My favorite comic book series of all time is Promethea (sorry, X-Men). I know that is quite a bold statement to make. However, this delightful story written by Alan Moore and drawn by JH Williams III is not only an engaging story about a college student who discovers she can transform into a goddess from her imagination, it is also a magickal treatise which can teach one about the Kabbalah
In his amazing book Mutants & Mystics: Science Fiction, Superhero Comics, and the Paranormal, Jeffrey J. Kripal summarizes Promethea thusly:
…the series advances through the adventures of college student Sophie Bangs, a young feminist who discovers through a college writing assignment that she has slipped through into the Immateria (a kind of astral plane of the Imagination that is self-existent and accesible to every individual) and become the subject of her term paper, the ancient warrior-wisdom goddess Promethea. The message is clear enough: be careful what you write about. Or as Barbara, the previous human vessel of Promethea, tells Sophie in the first issue: “Listen kid, you take my advice. You don’t wanna go looking for folklore. And you especially don’t want folklore to come looking for you.”
Kripal showcases Promethea in his book in order to show that “the root and effects of sci-fi and superhero fantasy are magical in structure and intent.” He asserts that when one writes about the paranormal, one is also being written. He believes that the act of writing itself is a magickal act:
The goddess Promethea, then, incarnates the most basic magical convictions that there is something fundamentally mystical about writing, and that words, stories, and symbols can become real. As a self-conscious occult comic, Promethea is also meant to portray magic as beautiful and bright instead of dark and dangerous. Moore explains the origins of the idea: “Utilizing my occult experiences, I could see a way that it would be possible to do a new kind of occult comic, that was more psychedelic, that was more sophisticated, more experimental, more ecstatic and exuberant.” So the figure of Promethea, who Moore observes, looks a bit like Wonder Woman, “is about as perfect an expression of the occult as I could imagine doing in a mainstream super-hero comic book.”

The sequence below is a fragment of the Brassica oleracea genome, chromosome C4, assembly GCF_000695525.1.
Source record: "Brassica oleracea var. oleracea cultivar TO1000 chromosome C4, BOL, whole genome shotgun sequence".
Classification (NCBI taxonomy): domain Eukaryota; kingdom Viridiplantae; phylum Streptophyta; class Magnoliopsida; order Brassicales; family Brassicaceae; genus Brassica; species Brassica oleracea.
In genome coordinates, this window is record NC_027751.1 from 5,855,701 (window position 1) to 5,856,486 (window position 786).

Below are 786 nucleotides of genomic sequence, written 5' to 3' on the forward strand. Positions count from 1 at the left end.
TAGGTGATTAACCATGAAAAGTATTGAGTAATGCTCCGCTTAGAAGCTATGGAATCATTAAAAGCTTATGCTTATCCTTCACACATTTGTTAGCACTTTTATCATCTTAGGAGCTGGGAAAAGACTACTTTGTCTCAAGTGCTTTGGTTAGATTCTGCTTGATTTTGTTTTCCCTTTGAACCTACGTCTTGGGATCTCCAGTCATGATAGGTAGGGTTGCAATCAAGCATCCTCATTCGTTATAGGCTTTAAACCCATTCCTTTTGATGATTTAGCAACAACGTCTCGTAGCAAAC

And by expression Moore means something very specific. In order to recreate the sefirot or spheres of consciousness in his art, he first attempted to actualize each sphere in himself through a magical practice, an actualization that he then recreated as the comic.
Alan Moore’s “occult” vision is simply the study of hidden knowledge. By bringing the information of the Kabbalah into the super-hero narrative, he is introducing spiritual tools into mainstream consciousness. Through the brilliant art of JH Williams III, Moore plants triggers for meditation and altered states. The comic itself becomes a tool for magical practice. Promethea is Alan Moore’s gift to humanity. What is this gift for? Kripal states:
As we have it in Promethea, Moore’s worldview is an occult evolutionary vision that is deeply informed by modern science, but that also goes well beyond science in its insistence that mind and matter are two manifestations of a deeper intelligence or cosmic being.
The lastest occult “leap” from our materialist assumptions into the mystical realms of the Immateria will signal a new evolutionary moment for humanity. Consider, Promethea asks, what would happen if enough people will follow her into the magical realms of the Imagination. “It would be like the one great Devonian leap, from sea to land. Humanity slithering up the beach, from one element into another. From matter….to mind.”
Promethea is a story imbued with the intention of transformation. We can be like Sophie Bangs and slip into our Imagination and be reborn. We can ascend to a new understanding of our selves, our world and our potential.
Promethea is a finite story comprised of five trade paperbacks. Seek them out at your local comic book store or bookstore!
To learn more about the Kabbalah and other metaphysical mystery traditions like the Tarot, contact me:
Storm Arcana (415)260-2903 firstname.lastname@example.org